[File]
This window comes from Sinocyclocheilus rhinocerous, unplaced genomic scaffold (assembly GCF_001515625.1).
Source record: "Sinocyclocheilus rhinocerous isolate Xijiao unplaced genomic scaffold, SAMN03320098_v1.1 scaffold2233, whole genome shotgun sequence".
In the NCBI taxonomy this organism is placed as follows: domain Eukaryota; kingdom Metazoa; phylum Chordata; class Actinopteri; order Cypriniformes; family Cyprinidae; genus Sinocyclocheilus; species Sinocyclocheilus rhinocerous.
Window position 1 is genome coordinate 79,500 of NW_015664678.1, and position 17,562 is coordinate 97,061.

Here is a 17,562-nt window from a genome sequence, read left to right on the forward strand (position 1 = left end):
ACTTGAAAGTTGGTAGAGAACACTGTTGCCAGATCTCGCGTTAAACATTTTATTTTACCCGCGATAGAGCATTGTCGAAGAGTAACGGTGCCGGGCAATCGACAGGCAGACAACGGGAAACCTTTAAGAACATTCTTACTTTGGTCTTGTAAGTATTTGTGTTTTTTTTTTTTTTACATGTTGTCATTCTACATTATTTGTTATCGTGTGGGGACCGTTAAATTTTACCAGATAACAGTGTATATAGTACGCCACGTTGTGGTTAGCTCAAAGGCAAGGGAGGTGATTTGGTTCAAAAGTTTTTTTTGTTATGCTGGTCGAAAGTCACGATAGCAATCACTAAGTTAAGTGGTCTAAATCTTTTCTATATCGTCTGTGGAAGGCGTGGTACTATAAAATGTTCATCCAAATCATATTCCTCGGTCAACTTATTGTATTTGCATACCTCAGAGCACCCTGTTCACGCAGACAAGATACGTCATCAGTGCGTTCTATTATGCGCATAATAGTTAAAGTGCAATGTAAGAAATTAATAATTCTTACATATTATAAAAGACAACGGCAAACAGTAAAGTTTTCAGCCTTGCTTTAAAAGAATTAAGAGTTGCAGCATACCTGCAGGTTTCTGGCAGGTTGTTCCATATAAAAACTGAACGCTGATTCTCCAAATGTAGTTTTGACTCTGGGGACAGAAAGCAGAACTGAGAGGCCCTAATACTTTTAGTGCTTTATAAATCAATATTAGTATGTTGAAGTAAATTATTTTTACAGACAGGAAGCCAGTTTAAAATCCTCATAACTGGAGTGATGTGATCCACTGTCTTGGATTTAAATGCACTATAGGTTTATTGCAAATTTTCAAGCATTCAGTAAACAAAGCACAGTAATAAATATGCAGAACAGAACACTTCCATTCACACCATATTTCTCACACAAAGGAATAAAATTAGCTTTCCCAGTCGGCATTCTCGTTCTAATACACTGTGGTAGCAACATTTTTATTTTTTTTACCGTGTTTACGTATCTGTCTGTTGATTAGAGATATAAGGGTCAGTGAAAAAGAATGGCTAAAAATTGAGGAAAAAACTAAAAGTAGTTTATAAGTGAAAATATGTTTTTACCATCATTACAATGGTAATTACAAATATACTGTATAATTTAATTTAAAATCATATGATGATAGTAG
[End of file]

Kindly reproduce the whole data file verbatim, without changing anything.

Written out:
This window comes from Sinocyclocheilus rhinocerous, unplaced genomic scaffold (assembly GCF_001515625.1).
Source record: "Sinocyclocheilus rhinocerous isolate Xijiao unplaced genomic scaffold, SAMN03320098_v1.1 scaffold2233, whole genome shotgun sequence".
In the NCBI taxonomy this organism is placed as follows: domain Eukaryota; kingdom Metazoa; phylum Chordata; class Actinopteri; order Cypriniformes; family Cyprinidae; genus Sinocyclocheilus; species Sinocyclocheilus rhinocerous.
Window position 1 is genome coordinate 79,500 of NW_015664678.1, and position 17,562 is coordinate 97,061.

Here is a 17,562-nt window from a genome sequence, read left to right on the forward strand (position 1 = left end):
ACTTGAAAGTTGGTAGAGAACACTGTTGCCAGATCTCGCGTTAAACATTTTATTTTACCCGCGATAGAGCATTGTCGAAGAGTAACGGTGCCGGGCAATCGACAGGCAGACAACGGGAAACCTTTAAGAACATTCTTACTTTGGTCTTGTAAGTATTTGTGTTTTTTTTTTTTTTACATGTTGTCATTCTACATTATTTGTTATCGTGTGGGGACCGTTAAATTTTACCAGATAACAGTGTATATAGTACGCCACGTTGTGGTTAGCTCAAAGGCAAGGGAGGTGATTTGGTTCAAAAGTTTTTTTTGTTATGCTGGTCGAAAGTCACGATAGCAATCACTAAGTTAAGTGGTCTAAATCTTTTCTATATCGTCTGTGGAAGGCGTGGTACTATAAAATGTTCATCCAAATCATATTCCTCGGTCAACTTATTGTATTTGCATACCTCAGAGCACCCTGTTCACGCAGACAAGATACGTCATCAGTGCGTTCTATTATGCGCATAATAGTTAAAGTGCAATGTAAGAAATTAATAATTCTTACATATTATAAAAGACAACGGCAAACAGTAAAGTTTTCAGCCTTGCTTTAAAAGAATTAAGAGTTGCAGCATACCTGCAGGTTTCTGGCAGGTTGTTCCATATAAAAACTGAACGCTGATTCTCCAAATGTAGTTTTGACTCTGGGGACAGAAAGCAGAACTGAGAGGCCCTAATACTTTTAGTGCTTTATAAATCAATATTAGTATGTTGAAGTAAATTATTTTTACAGACAGGAAGCCAGTTTAAAATCCTCATAACTGGAGTGATGTGATCCACTGTCTTGGATTTAAATGCACTATAGGTTTATTGCAAATTTTCAAGCATTCAGTAAACAAAGCACAGTAATAAATATGCAGAACAGAACACTTCCATTCACACCATATTTCTCACACAAAGGAATAAAATTAGCTTTCCCAGTCGGCATTCTCGTTCTAATACACTGTGGTAGCAACATTTTTATTTTTTTTACCGTGTTTACGTATCTGTCTGTTGATTAGAGATATAAGGGTCAGTGAAAAAGAATGGCTAAAAATTGAGGAAAAAACTAAAAGTAGTTTATAAGTGAAAATATGTTTTTACCATCATTACAATGGTAATTACAAATATACTGTATAATTTAATTTAAAATCATATGATGATAGTAG